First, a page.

I completely disagree with going for help so quickly. My daughter, who is also 7, goes through periods when she'll worry about things. Like, last week at gymnastics she said that she was worried when she saw there was only 10 minutes of class left and I wasn't there yet. She thought I wouldn't make it in time. I sat her down, because I've heard her say she's worried about other things too, and I said "Aryana, it's not your job to worry about things. My job as your mother is to make sure I'm always on time, always prepared, and always take care of you and your brother so that you don't HAVE to worry about anything." I told her that her job was to just do her best, and that I promised I would always do the rest. I'm sure from time to time she'll say she was worried or is worried about something, but as long as you explain to your child that you will make sure they have what they need, are picked up when they need to be picked up, are prepared for weather changes with umbrellas and such, then it should ease their mind. I think it's completely normal for kids to worry abou things, especially since it's just recent to them since they're places on their own for long periods of time without their mom. It's got to be a little overwhelming for a 7 year old to realize that during the day they are completely responsible for themselves. Plus, so much time goes by during the day that it's natural for them to wonder at first if we are going to remember to pick them up after such a long day. Try talking to him first. Parents and doctors are WAY too quick to medicate children when it's not even necessary a lot of the time.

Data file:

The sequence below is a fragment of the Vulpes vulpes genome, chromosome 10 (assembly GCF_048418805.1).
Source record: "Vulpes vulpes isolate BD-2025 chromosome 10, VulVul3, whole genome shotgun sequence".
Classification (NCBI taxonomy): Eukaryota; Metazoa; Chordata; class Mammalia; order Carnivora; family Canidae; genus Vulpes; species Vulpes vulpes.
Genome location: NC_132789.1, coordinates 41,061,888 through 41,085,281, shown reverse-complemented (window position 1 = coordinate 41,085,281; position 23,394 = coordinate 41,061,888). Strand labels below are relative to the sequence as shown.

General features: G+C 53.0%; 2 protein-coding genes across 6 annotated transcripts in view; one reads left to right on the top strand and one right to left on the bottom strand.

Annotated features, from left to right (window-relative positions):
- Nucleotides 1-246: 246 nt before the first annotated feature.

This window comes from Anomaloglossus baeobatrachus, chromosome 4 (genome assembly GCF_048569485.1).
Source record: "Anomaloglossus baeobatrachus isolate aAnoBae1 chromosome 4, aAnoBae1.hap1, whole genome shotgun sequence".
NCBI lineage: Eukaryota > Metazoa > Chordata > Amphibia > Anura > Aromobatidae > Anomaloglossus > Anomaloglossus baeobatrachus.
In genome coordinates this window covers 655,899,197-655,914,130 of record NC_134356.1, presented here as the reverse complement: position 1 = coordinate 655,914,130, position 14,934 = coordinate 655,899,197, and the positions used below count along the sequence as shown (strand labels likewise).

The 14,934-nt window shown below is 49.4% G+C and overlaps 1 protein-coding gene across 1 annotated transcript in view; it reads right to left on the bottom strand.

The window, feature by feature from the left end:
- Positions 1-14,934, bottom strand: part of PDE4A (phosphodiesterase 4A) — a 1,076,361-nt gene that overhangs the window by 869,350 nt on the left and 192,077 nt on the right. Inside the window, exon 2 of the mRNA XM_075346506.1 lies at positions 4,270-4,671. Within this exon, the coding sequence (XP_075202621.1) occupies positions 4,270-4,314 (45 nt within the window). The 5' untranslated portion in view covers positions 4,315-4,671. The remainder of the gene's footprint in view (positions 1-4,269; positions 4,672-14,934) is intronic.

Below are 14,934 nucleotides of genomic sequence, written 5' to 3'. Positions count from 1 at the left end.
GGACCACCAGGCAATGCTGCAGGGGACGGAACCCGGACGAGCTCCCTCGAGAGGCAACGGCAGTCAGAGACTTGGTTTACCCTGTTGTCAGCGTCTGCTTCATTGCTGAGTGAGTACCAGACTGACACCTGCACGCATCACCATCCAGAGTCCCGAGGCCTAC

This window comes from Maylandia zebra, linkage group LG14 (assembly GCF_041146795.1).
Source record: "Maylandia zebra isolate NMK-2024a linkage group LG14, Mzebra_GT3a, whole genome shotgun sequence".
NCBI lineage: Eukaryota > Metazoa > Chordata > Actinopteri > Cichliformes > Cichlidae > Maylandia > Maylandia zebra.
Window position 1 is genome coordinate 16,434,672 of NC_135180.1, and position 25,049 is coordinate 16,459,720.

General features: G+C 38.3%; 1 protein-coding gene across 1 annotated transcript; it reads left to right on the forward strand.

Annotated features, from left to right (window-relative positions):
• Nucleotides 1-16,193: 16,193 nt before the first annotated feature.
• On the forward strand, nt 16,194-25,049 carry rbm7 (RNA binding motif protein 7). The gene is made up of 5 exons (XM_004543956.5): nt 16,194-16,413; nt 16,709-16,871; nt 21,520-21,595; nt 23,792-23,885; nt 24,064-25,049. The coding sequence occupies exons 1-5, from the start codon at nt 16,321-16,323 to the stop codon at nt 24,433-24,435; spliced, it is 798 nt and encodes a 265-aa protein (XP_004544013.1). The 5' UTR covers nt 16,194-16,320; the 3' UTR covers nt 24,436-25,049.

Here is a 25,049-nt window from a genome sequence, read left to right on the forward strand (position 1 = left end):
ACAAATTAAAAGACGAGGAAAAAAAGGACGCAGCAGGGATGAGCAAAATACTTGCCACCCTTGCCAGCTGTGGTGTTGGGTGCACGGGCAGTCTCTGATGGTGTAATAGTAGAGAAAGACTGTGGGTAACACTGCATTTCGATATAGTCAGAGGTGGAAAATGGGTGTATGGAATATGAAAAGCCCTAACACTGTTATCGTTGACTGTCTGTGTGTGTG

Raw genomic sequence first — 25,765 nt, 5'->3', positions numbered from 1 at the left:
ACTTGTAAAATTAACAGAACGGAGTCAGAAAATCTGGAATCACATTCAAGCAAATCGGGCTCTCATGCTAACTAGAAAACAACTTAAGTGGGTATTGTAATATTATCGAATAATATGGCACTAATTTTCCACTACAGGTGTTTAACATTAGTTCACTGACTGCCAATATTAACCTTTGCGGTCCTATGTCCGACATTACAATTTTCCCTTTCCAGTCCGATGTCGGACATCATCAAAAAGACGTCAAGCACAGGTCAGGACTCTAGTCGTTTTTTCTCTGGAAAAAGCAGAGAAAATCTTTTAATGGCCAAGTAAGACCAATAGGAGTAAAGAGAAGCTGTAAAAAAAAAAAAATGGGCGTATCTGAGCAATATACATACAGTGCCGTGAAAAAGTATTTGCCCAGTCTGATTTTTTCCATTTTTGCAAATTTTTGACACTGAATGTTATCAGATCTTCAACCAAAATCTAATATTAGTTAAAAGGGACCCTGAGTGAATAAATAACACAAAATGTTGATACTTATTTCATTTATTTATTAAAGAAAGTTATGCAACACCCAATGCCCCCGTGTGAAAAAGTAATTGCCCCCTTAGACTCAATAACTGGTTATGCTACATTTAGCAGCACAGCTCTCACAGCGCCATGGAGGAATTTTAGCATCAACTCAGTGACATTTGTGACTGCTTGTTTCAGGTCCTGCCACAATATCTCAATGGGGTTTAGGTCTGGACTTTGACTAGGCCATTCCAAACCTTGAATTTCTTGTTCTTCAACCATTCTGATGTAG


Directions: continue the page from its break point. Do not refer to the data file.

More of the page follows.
answers from Fort Wayne on